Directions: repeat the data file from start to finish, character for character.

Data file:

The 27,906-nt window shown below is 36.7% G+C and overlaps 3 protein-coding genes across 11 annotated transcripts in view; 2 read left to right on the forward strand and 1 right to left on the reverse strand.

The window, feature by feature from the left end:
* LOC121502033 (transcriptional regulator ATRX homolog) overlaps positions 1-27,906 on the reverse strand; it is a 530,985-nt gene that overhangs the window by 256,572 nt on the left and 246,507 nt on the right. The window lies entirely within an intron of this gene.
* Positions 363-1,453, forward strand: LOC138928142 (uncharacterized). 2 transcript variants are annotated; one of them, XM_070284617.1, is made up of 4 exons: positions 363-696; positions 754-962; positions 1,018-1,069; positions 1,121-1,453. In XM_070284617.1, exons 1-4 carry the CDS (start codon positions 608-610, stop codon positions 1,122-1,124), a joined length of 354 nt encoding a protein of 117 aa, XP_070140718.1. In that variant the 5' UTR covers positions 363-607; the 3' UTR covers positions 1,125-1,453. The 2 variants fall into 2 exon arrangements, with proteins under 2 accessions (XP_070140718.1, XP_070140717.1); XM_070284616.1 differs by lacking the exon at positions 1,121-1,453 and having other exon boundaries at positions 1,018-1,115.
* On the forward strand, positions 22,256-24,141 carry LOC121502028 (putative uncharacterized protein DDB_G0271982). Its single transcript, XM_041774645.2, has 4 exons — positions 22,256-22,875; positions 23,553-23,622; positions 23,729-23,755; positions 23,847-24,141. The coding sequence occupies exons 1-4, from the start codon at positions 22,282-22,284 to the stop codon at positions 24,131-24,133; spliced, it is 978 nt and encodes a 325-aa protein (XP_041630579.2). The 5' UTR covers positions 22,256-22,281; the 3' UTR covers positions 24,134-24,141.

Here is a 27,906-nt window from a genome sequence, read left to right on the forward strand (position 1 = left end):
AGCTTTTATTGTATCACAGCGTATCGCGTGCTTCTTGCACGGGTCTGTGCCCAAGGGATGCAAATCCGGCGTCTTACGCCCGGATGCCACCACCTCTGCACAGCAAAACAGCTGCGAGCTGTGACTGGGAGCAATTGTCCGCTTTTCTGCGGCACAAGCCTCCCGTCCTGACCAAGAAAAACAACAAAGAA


The 27,906-nt window shown below is 36.7% G+C and overlaps 3 protein-coding genes across 11 annotated transcripts in view; 2 read left to right on the forward strand and 1 right to left on the reverse strand.

The window, feature by feature from the left end:
* LOC121502033 (transcriptional regulator ATRX homolog) overlaps positions 1-27,906 on the reverse strand; it is a 530,985-nt gene that overhangs the window by 256,572 nt on the left and 246,507 nt on the right. The window lies entirely within an intron of this gene.
* Positions 363-1,453, forward strand: LOC138928142 (uncharacterized). 2 transcript variants are annotated; one of them, XM_070284617.1, is made up of 4 exons: positions 363-696; positions 754-962; positions 1,018-1,069; positions 1,121-1,453. In XM_070284617.1, exons 1-4 carry the CDS (start codon positions 608-610, stop codon positions 1,122-1,124), a joined length of 354 nt encoding a protein of 117 aa, XP_070140718.1. In that variant the 5' UTR covers positions 363-607; the 3' UTR covers positions 1,125-1,453. The 2 variants fall into 2 exon arrangements, with proteins under 2 accessions (XP_070140718.1, XP_070140717.1); XM_070284616.1 differs by lacking the exon at positions 1,121-1,453 and having other exon boundaries at positions 1,018-1,115.
* On the forward strand, positions 22,256-24,141 carry LOC121502028 (putative uncharacterized protein DDB_G0271982). Its single transcript, XM_041774645.2, has 4 exons — positions 22,256-22,875; positions 23,553-23,622; positions 23,729-23,755; positions 23,847-24,141. The coding sequence occupies exons 1-4, from the start codon at positions 22,282-22,284 to the stop codon at positions 24,131-24,133; spliced, it is 978 nt and encodes a 325-aa protein (XP_041630579.2). The 5' UTR covers positions 22,256-22,281; the 3' UTR covers positions 24,134-24,141.

Here is a 27,906-nt window from a genome sequence, read left to right on the forward strand (position 1 = left end):
AGCTTTTATTGTATCACAGCGTATCGCGTGCTTCTTGCACGGGTCTGTGCCCAAGGGATGCAAATCCGGCGTCTTACGCCCGGATGCCACCACCTCTGCACAGCAAAACAGCTGCGAGCTGTGACTGGGAGCAATTGTCCGCTTTTCTGCGGCACAAGCCTCCCGTCCTGACCAAGAAAAACAACAAAGAA